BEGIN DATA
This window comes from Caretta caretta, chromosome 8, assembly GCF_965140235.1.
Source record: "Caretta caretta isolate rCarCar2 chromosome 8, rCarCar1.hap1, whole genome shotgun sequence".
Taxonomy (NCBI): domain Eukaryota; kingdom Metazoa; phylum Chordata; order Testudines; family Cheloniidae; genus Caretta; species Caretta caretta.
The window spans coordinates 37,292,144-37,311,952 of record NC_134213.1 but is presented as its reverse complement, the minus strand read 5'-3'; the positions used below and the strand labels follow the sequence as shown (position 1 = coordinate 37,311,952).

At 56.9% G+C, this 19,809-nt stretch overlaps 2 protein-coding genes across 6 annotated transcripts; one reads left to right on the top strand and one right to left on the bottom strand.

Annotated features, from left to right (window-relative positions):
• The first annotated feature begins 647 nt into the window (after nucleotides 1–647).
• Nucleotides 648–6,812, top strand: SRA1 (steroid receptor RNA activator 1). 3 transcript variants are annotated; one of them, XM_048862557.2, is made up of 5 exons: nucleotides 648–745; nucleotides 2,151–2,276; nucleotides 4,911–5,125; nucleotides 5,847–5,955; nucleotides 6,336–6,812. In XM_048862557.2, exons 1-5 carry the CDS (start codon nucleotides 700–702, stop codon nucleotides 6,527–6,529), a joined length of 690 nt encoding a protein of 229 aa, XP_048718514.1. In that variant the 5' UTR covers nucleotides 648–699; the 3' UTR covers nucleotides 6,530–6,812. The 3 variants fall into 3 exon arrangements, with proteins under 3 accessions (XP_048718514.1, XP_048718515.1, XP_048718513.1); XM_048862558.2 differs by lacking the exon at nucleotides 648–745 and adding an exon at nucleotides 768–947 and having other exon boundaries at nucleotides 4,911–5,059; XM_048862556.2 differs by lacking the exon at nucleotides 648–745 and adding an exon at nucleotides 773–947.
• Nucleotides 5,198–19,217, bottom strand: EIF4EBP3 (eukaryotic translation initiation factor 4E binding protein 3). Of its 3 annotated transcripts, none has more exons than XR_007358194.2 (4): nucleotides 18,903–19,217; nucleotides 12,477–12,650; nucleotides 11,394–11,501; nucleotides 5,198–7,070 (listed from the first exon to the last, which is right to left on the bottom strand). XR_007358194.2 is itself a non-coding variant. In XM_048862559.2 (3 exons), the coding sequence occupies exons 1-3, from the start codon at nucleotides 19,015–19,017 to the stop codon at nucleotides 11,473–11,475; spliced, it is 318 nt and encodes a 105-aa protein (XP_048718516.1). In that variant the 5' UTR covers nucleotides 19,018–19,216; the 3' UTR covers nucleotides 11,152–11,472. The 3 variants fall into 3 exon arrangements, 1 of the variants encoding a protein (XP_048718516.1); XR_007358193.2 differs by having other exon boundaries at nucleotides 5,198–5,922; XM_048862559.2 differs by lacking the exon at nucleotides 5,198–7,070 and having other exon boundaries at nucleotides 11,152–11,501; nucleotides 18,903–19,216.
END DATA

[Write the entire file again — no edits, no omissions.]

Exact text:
This window comes from Caretta caretta, chromosome 8, assembly GCF_965140235.1.
Source record: "Caretta caretta isolate rCarCar2 chromosome 8, rCarCar1.hap1, whole genome shotgun sequence".
Taxonomy (NCBI): domain Eukaryota; kingdom Metazoa; phylum Chordata; order Testudines; family Cheloniidae; genus Caretta; species Caretta caretta.
The window spans coordinates 37,292,144-37,311,952 of record NC_134213.1 but is presented as its reverse complement, the minus strand read 5'-3'; the positions used below and the strand labels follow the sequence as shown (position 1 = coordinate 37,311,952).

At 56.9% G+C, this 19,809-nt stretch overlaps 2 protein-coding genes across 6 annotated transcripts; one reads left to right on the top strand and one right to left on the bottom strand.

Annotated features, from left to right (window-relative positions):
• The first annotated feature begins 647 nt into the window (after nucleotides 1–647).
• Nucleotides 648–6,812, top strand: SRA1 (steroid receptor RNA activator 1). 3 transcript variants are annotated; one of them, XM_048862557.2, is made up of 5 exons: nucleotides 648–745; nucleotides 2,151–2,276; nucleotides 4,911–5,125; nucleotides 5,847–5,955; nucleotides 6,336–6,812. In XM_048862557.2, exons 1-5 carry the CDS (start codon nucleotides 700–702, stop codon nucleotides 6,527–6,529), a joined length of 690 nt encoding a protein of 229 aa, XP_048718514.1. In that variant the 5' UTR covers nucleotides 648–699; the 3' UTR covers nucleotides 6,530–6,812. The 3 variants fall into 3 exon arrangements, with proteins under 3 accessions (XP_048718514.1, XP_048718515.1, XP_048718513.1); XM_048862558.2 differs by lacking the exon at nucleotides 648–745 and adding an exon at nucleotides 768–947 and having other exon boundaries at nucleotides 4,911–5,059; XM_048862556.2 differs by lacking the exon at nucleotides 648–745 and adding an exon at nucleotides 773–947.
• Nucleotides 5,198–19,217, bottom strand: EIF4EBP3 (eukaryotic translation initiation factor 4E binding protein 3). Of its 3 annotated transcripts, none has more exons than XR_007358194.2 (4): nucleotides 18,903–19,217; nucleotides 12,477–12,650; nucleotides 11,394–11,501; nucleotides 5,198–7,070 (listed from the first exon to the last, which is right to left on the bottom strand). XR_007358194.2 is itself a non-coding variant. In XM_048862559.2 (3 exons), the coding sequence occupies exons 1-3, from the start codon at nucleotides 19,015–19,017 to the stop codon at nucleotides 11,473–11,475; spliced, it is 318 nt and encodes a 105-aa protein (XP_048718516.1). In that variant the 5' UTR covers nucleotides 19,018–19,216; the 3' UTR covers nucleotides 11,152–11,472. The 3 variants fall into 3 exon arrangements, 1 of the variants encoding a protein (XP_048718516.1); XR_007358193.2 differs by having other exon boundaries at nucleotides 5,198–5,922; XM_048862559.2 differs by lacking the exon at nucleotides 5,198–7,070 and having other exon boundaries at nucleotides 11,152–11,501; nucleotides 18,903–19,216.